A court in the German city of Dresden on Tuesday sentenced members of a criminal syndicate for stealing valuable items on display from one of Europe’s largest collections of treasures.
Five of the suspects were sentenced to between four years and four months and six years and three months. The sixth suspect was acquitted.
The theft of artifacts from the Green Vault is one of the most spectacular heists in German history.
Four of the six defendants admitted involvement in the crime as part of a plea bargain, and another admitted helping to plan it. A sixth man pleaded not guilty to participating.
What happened to the break-in?
The heist saw two thieves enter the vault through a window at Dresden’s Royal Palace in the early hours of November 25, 2019. They broke open a display case and escaped with treasures dating back to the 17th and 18th that century.
The team conducted reconnaissance of the area several times and divided a section of cast-iron guttering in advance to make it easier to break in later, prosecutors said.
They stole about 4,300 diamonds and other precious stones from 21 jewelers that, although worth about €113 million ($122 million), are considered by many to be priceless.
Estimates put the damage caused by the break-in alone at more than €1 million.
A large portion of the loot was returned to state collections, partially damaged, after preliminary plea bargain talks.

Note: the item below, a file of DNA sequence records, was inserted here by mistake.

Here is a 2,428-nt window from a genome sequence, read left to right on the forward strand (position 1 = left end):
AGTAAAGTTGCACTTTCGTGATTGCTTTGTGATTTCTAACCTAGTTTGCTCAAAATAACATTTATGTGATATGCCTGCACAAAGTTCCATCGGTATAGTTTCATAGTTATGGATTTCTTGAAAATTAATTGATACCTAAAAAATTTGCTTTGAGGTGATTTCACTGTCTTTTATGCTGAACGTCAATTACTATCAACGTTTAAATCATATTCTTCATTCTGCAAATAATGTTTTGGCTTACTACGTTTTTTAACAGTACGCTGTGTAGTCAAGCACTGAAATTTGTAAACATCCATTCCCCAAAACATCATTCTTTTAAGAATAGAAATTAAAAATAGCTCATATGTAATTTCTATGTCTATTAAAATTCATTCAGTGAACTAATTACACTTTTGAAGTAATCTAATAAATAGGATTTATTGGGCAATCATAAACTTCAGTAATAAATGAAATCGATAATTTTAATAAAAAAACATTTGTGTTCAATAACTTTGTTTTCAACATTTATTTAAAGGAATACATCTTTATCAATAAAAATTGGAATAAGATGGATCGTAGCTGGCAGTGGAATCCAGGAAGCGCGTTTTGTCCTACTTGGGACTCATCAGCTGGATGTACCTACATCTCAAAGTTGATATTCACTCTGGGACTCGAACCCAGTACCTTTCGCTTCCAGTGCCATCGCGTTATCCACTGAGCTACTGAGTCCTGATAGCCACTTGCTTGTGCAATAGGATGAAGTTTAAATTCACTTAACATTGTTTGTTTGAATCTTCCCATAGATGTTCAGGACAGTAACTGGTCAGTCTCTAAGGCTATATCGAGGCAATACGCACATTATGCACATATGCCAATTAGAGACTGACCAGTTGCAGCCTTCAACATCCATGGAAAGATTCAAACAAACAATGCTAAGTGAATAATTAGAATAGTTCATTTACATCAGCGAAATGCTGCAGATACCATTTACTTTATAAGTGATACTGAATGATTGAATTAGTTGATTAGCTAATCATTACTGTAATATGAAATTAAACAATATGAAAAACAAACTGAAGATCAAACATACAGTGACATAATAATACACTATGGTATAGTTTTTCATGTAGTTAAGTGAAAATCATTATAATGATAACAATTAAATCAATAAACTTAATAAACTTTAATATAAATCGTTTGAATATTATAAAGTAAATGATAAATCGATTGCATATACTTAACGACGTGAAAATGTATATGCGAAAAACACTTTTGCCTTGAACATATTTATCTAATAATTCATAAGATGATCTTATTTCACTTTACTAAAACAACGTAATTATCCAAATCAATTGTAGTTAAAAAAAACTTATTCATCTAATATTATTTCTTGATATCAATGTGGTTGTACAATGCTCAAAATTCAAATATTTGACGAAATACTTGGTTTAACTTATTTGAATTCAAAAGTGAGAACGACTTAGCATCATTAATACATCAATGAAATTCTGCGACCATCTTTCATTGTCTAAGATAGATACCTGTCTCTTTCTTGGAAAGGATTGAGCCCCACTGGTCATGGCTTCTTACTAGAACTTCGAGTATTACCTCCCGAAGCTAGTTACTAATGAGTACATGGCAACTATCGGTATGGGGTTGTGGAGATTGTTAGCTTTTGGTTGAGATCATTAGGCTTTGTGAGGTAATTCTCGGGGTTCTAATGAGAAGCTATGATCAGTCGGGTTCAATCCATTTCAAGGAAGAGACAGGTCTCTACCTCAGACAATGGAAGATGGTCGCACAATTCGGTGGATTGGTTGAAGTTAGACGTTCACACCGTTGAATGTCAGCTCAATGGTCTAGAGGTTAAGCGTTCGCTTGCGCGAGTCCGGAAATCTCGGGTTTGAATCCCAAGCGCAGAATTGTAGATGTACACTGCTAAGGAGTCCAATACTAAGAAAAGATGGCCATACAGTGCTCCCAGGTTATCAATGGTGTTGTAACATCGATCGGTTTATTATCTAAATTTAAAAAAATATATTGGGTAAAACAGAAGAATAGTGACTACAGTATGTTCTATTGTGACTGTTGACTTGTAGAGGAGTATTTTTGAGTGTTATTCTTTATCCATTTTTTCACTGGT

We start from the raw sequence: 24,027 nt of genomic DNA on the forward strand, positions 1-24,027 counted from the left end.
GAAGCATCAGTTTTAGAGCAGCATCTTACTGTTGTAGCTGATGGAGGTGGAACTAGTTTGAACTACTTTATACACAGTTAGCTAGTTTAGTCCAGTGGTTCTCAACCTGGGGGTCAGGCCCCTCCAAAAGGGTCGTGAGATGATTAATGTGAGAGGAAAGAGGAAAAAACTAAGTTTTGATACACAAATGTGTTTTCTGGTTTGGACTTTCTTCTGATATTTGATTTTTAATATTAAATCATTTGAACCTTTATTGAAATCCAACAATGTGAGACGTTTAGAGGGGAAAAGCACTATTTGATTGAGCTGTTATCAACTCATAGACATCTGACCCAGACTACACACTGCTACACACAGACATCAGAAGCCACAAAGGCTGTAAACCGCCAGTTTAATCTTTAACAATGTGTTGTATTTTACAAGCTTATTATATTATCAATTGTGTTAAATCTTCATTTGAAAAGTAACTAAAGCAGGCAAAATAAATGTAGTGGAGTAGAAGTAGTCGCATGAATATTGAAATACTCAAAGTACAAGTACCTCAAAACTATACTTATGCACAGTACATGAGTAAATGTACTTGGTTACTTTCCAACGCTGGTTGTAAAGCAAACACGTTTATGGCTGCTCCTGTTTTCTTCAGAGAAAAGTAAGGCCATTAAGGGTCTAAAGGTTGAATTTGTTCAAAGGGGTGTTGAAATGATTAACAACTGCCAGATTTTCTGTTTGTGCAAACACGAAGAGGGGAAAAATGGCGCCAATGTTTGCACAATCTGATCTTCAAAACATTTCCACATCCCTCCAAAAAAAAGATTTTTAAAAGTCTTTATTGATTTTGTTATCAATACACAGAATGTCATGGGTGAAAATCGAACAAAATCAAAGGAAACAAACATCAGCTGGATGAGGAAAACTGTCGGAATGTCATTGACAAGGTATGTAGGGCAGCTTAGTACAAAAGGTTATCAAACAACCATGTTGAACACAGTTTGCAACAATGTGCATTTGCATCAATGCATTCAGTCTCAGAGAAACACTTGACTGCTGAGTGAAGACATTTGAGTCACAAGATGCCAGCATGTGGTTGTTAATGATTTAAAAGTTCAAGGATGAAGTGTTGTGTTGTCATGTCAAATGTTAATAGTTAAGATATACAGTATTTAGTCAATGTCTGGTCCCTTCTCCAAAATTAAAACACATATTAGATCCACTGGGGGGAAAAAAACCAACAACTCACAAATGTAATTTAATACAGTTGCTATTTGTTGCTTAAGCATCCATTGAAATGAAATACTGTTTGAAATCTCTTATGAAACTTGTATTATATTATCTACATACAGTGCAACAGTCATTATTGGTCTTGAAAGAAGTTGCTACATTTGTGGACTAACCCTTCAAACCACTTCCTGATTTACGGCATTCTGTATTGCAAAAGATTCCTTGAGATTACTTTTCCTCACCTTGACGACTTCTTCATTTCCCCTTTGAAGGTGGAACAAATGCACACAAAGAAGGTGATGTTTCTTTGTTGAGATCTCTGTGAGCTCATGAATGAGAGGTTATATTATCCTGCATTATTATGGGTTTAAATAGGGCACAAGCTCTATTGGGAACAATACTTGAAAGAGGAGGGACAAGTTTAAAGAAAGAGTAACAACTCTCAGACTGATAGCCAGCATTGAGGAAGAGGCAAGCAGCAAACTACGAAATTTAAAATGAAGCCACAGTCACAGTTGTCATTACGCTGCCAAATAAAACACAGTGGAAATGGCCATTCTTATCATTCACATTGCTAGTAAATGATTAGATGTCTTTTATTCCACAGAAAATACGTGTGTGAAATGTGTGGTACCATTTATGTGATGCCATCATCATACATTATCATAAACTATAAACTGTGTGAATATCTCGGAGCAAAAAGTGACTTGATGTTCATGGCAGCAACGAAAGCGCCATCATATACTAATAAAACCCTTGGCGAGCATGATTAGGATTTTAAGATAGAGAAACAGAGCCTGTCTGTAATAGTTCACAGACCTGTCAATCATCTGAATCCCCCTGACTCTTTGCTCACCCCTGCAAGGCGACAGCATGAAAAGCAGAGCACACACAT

Prosecutors said Berlin’s Remmo family, a notorious organized crime gang of Arab heritage known as the “clan” in German media, was behind the Green Vault heist. The court also found the family responsible for stealing a giant gold coin — weighing 100 kilograms — from the Bode Museum in Berlin in 2017.
What is Green Vault?
The vault is inside the Royal Palace in Dresden and is home to the treasures of the Polish king August the Strong, who first put his family dynasty’s collection of Renaissance and baroque treasures on display. public in the early 18th century.
It gets its name from the green-colored columns and green velvet wall coverings in many of the museum’s rooms.
The artifacts remained on display until World War II when three of the Green Vault’s eight richly decorated exhibition rooms were destroyed during an Allied air raid on Dresden in February 1945.
Fortunately, the portable exhibits had already been removed and stored in a fortress in the nearby Elbsandstein mountains for safekeeping.
These items were seized by the Red Army Trophy Commission and sent to the Soviet Union after the war and remained there until 1958 when Moscow passed a resolution providing for their return to Dresden.
Parts of the collection are on display at the city’s Albertinum museum because war damage made returning to the palace itself impossible.
It was not until more than half a century after the war that the world’s famous treasures regained their place in the Royal Palace in 2004 when 1,080 masterpieces were seen.
Two years later, Chancellor Angela Merkel officially reopened the vault after a major multi-million-euro renovation.
Among the treasures on display are jewel-encrusted figurines, a ring belonging to Protestant reformer Martin Luther, ostrich eggs mounted in gold, and rhinoceros horn cups.
rc/wd (AFP, dpa)